Wednesday, 8th July 2020

South African President Cyril Ramaphosa said on Monday focused discussions would be needed between the government and trade unions to slow the rate of growth in public sector wages.

His comments in a weekly newsletter to the nation signalled support for a proposal by Finance Minister Tito Mboweni to make 160 billion rand ($10.3 billion) of cuts to the public sector wage bill over the next three years.

Mboweni’s proposal in last week’s budget speech drew an angry response from unions, which can shut down parts of the economy if they do not get their way.

Some analysts have expressed scepticism that Ramaphosa’s government will be able to put an end to large annual wage increases for public servants.

“Our approach is not to dramatically cut the size of the public service, but to examine the rate at which wages grow,” Ramaphosa said in the newsletter. 

“Public service wages have on average increased at a much higher rate than inflation over many years, and we need to fix this if we are to get public finances under control.”

Ramaphosa said the rising wage bill had crowded out spending on projects that drive economic growth and items that are critical for service delivery. He said it was unsustainable for Africa’s most industrialised economy to be spending far more than it earns.

But a senior official at the Public Service Coordinating Bargaining Council (PSCBC), where the government and public sector unions negotiate terms of employment, said no arrangement had been made for more formal talks on reviewing a three-year wage deal that runs until the end of March 2021.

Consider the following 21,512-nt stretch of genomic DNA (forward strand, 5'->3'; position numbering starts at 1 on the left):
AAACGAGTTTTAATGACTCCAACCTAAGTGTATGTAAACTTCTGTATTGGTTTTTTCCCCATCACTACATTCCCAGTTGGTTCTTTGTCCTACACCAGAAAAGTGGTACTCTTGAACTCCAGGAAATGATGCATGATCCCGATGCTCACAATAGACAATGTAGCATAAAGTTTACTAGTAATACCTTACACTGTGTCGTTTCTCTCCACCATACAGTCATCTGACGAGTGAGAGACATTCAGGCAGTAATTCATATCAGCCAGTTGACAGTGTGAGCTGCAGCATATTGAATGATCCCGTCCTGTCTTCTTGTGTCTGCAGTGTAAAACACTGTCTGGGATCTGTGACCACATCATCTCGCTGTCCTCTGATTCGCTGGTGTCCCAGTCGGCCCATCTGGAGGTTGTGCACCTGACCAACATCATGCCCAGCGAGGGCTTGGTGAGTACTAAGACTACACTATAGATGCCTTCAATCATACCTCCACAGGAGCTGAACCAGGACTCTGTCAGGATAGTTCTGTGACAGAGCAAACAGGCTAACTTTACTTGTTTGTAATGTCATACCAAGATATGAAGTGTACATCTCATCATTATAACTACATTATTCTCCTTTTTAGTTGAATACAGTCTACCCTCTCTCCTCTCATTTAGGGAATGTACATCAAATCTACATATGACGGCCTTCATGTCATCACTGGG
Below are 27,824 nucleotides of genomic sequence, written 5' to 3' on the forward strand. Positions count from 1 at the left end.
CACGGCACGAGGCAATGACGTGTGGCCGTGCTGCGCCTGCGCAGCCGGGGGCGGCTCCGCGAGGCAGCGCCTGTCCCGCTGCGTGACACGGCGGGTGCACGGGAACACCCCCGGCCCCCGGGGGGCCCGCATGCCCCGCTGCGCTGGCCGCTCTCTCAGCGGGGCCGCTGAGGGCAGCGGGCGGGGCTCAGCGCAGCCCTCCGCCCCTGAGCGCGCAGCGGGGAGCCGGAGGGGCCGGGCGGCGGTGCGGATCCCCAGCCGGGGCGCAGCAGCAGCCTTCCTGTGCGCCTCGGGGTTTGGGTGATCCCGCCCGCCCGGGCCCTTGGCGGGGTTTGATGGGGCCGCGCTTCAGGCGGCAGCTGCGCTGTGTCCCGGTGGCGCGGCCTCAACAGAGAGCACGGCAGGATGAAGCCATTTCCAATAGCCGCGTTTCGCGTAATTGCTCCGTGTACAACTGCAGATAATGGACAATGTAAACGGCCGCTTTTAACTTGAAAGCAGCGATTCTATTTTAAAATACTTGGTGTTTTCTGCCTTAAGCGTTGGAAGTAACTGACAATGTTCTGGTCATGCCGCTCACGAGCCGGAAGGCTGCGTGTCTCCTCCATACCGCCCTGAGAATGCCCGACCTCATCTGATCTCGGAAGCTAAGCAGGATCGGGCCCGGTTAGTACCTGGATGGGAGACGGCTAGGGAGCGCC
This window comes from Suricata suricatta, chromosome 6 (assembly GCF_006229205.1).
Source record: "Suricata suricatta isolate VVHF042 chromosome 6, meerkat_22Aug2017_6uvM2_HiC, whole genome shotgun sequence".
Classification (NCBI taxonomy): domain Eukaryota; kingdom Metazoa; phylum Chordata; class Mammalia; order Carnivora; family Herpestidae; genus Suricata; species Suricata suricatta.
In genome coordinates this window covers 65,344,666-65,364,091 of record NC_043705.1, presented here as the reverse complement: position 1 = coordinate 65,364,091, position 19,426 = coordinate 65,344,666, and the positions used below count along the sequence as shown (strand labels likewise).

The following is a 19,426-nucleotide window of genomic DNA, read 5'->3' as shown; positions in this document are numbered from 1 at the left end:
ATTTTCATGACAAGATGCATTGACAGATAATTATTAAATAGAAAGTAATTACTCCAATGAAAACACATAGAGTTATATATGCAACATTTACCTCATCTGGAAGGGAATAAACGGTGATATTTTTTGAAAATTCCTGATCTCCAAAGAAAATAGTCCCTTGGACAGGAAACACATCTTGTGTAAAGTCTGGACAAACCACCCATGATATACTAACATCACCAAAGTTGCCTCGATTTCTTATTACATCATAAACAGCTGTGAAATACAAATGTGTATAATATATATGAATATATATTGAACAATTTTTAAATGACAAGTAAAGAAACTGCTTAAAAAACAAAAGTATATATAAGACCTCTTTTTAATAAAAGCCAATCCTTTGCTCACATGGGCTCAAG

The government told unions last week that it could not afford the final year of the deal and asked to renegotiate pay rises due to come into force in April 2020, but unions refused.

“There is currently no agreement or arrangement to further engage on the matter,” said PSCBC General Secretary Frikkie De Bruin, adding that the government or unions could ask for the issue to be discussed in the PSCBC at any stage. 

“If the other party agrees, then the matter can be discussed. If the other side declines, then that is the end of the specific agenda item,” De Bruin said.

“We have never had a request before by one party to amend a resolution...There is no ‘standard practice’ in this regard.”


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